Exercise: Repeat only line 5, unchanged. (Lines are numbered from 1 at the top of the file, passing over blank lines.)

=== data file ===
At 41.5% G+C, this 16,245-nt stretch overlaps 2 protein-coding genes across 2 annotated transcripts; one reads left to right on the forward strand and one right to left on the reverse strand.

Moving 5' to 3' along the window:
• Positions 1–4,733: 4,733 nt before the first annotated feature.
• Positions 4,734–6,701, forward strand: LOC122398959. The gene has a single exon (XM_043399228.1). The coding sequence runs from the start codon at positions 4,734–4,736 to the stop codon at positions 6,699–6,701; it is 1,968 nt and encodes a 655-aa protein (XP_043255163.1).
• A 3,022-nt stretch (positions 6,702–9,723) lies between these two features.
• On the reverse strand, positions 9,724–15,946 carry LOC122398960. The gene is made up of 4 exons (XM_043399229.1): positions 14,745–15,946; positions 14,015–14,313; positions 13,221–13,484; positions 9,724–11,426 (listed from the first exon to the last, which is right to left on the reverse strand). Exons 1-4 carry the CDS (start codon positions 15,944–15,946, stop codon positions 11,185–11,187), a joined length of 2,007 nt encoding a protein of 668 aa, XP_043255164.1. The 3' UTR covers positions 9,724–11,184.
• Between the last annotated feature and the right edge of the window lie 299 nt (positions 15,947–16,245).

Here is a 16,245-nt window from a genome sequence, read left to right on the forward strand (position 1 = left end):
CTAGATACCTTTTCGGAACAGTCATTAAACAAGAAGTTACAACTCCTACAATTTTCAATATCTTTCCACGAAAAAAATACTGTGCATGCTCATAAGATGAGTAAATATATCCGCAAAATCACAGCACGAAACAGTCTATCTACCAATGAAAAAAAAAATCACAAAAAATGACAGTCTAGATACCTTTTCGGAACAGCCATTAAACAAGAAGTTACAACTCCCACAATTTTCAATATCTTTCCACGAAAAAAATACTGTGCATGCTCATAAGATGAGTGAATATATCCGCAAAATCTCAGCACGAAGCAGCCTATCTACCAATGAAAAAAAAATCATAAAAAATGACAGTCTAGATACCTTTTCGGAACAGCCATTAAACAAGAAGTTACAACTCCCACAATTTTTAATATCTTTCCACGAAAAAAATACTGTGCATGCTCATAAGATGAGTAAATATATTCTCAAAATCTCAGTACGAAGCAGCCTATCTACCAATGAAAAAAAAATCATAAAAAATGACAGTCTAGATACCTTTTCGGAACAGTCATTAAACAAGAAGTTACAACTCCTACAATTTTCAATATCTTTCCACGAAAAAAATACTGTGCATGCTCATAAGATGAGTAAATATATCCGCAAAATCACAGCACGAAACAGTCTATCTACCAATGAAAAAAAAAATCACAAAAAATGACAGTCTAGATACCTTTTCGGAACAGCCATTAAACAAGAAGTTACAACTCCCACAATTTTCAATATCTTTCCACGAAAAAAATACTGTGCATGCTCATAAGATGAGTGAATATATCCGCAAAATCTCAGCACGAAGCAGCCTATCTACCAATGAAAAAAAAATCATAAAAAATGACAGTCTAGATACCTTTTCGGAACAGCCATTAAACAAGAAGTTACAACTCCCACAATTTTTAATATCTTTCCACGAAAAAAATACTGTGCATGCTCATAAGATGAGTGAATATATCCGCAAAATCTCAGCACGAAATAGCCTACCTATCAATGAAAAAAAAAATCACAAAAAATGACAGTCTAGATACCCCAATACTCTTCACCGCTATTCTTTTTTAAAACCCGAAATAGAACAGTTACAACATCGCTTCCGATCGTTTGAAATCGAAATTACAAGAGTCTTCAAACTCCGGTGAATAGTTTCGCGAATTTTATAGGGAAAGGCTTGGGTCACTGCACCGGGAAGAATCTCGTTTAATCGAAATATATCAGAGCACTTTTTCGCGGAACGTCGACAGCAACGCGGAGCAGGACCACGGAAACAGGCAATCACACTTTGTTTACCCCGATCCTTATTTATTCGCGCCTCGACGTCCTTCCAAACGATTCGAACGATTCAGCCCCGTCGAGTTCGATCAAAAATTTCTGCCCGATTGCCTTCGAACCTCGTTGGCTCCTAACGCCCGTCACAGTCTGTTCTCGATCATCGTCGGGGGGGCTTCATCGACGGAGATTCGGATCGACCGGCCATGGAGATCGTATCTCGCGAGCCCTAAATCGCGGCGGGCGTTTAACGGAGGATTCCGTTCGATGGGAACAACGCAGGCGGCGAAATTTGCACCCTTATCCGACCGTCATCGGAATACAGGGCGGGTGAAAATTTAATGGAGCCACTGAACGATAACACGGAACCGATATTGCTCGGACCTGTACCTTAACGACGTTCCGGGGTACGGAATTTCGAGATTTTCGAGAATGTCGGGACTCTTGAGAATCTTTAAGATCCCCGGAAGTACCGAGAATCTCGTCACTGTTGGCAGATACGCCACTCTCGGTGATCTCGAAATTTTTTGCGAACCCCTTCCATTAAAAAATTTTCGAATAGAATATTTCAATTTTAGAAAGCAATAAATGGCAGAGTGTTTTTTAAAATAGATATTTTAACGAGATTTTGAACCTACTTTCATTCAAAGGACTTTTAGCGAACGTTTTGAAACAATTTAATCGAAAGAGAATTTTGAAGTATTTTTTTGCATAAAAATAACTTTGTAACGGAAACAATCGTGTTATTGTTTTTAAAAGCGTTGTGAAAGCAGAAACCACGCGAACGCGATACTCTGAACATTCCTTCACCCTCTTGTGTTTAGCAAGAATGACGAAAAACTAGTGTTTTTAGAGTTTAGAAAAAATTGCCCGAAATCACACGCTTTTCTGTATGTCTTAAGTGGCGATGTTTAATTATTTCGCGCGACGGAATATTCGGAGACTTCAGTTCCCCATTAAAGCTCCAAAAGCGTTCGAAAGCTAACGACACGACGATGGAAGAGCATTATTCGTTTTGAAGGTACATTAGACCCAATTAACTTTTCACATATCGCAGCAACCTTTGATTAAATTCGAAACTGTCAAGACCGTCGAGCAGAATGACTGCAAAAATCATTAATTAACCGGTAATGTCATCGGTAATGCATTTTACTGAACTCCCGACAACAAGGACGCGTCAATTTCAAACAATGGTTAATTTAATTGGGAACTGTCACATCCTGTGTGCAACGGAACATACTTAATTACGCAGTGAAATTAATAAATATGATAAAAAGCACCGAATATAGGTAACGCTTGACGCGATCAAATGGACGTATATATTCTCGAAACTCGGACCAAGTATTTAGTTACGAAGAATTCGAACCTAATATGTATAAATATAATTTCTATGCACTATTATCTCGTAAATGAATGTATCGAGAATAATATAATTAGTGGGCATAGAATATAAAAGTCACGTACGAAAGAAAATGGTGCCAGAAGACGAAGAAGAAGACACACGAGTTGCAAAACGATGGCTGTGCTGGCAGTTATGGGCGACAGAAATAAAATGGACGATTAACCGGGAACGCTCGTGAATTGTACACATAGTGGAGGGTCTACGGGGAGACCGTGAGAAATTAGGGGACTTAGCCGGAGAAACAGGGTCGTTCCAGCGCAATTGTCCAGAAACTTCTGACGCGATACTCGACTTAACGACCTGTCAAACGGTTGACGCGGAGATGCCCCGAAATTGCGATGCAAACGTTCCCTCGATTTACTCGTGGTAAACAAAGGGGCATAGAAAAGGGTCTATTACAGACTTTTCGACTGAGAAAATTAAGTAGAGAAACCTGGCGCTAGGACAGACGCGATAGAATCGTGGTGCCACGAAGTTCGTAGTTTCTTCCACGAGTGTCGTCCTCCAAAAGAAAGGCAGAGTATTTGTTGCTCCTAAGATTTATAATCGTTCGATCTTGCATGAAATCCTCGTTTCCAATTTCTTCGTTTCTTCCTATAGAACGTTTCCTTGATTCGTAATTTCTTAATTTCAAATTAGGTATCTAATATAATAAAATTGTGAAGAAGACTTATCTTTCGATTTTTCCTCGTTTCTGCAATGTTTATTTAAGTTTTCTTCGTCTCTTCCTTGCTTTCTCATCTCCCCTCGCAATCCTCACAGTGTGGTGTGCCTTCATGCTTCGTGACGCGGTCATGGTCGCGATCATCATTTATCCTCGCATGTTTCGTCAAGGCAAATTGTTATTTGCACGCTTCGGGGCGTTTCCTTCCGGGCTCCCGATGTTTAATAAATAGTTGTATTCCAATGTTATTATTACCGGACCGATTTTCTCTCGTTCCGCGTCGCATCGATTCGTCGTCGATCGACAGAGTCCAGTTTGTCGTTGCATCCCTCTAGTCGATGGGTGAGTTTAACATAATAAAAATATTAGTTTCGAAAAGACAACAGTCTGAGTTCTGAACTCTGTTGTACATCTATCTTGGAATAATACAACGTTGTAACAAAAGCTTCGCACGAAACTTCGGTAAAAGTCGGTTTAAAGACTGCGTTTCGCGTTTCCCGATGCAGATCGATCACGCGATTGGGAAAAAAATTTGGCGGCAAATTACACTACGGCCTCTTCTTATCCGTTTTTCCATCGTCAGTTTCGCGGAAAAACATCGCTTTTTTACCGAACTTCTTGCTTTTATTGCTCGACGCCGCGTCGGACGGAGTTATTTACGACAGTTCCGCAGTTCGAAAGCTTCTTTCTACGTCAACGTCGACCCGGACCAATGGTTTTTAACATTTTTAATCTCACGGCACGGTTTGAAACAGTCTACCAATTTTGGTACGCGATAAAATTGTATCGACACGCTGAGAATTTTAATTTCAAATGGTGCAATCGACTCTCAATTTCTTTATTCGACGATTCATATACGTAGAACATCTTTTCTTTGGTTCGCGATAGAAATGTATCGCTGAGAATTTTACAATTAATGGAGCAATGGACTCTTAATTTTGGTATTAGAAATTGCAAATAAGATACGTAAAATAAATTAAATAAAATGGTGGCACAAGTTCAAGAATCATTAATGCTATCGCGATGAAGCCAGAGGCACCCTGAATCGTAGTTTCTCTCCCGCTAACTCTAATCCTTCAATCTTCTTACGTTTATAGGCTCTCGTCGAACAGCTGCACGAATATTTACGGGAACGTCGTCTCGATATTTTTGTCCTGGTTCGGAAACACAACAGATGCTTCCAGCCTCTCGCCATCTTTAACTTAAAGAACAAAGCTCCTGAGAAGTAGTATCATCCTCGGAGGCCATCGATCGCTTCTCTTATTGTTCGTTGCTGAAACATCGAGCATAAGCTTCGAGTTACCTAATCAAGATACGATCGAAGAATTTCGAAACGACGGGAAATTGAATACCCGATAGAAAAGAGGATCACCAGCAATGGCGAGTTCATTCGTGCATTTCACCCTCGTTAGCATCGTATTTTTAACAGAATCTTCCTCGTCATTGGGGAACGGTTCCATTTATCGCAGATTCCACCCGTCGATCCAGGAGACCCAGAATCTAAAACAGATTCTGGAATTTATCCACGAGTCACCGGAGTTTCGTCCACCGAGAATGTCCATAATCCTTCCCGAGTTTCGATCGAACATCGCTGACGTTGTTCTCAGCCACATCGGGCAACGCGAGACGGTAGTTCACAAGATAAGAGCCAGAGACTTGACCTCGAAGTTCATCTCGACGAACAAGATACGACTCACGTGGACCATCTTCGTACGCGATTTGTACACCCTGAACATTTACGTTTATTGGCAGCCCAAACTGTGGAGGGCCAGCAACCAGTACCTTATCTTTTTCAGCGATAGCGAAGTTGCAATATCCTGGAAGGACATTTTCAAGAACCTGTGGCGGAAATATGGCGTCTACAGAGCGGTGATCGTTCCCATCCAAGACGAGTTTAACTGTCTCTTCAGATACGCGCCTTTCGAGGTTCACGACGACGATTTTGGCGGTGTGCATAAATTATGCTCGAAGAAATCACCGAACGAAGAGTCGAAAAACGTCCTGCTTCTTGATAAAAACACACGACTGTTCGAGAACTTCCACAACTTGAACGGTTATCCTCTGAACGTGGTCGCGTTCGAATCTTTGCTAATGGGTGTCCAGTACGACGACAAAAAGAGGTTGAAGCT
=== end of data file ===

• A 3,022-nt stretch (positions 6,702–9,723) lies between these two features.